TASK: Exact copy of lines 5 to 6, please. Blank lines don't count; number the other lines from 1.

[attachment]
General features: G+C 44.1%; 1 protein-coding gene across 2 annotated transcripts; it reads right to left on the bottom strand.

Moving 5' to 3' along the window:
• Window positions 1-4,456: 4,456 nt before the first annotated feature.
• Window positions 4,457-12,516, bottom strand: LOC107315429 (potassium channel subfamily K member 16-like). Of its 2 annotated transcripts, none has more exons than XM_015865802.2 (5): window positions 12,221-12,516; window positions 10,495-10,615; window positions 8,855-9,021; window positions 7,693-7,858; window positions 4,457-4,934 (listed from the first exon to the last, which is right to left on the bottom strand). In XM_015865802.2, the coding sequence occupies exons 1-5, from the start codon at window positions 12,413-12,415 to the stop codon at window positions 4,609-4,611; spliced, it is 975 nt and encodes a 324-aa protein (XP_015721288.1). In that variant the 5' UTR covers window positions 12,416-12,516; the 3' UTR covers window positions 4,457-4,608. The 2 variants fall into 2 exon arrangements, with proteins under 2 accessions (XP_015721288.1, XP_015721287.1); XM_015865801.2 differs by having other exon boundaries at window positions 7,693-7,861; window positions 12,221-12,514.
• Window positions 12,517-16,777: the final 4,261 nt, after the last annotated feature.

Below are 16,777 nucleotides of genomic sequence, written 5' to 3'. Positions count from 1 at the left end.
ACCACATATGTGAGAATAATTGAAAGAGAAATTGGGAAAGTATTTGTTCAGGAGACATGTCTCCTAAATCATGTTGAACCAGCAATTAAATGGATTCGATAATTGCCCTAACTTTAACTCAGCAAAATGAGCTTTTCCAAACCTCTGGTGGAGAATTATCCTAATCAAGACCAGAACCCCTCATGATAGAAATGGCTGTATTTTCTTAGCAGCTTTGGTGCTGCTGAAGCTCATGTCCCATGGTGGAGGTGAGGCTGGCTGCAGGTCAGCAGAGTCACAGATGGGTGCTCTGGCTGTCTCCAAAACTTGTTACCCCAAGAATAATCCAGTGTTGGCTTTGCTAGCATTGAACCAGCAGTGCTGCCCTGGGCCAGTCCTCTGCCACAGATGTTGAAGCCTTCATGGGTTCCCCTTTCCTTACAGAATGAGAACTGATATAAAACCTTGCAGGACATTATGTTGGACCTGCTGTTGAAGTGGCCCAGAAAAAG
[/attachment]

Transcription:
• Window positions 12,517-16,777: the final 4,261 nt, after the last annotated feature.

Below are 16,777 nucleotides of genomic sequence, written 5' to 3'. Positions count from 1 at the left end.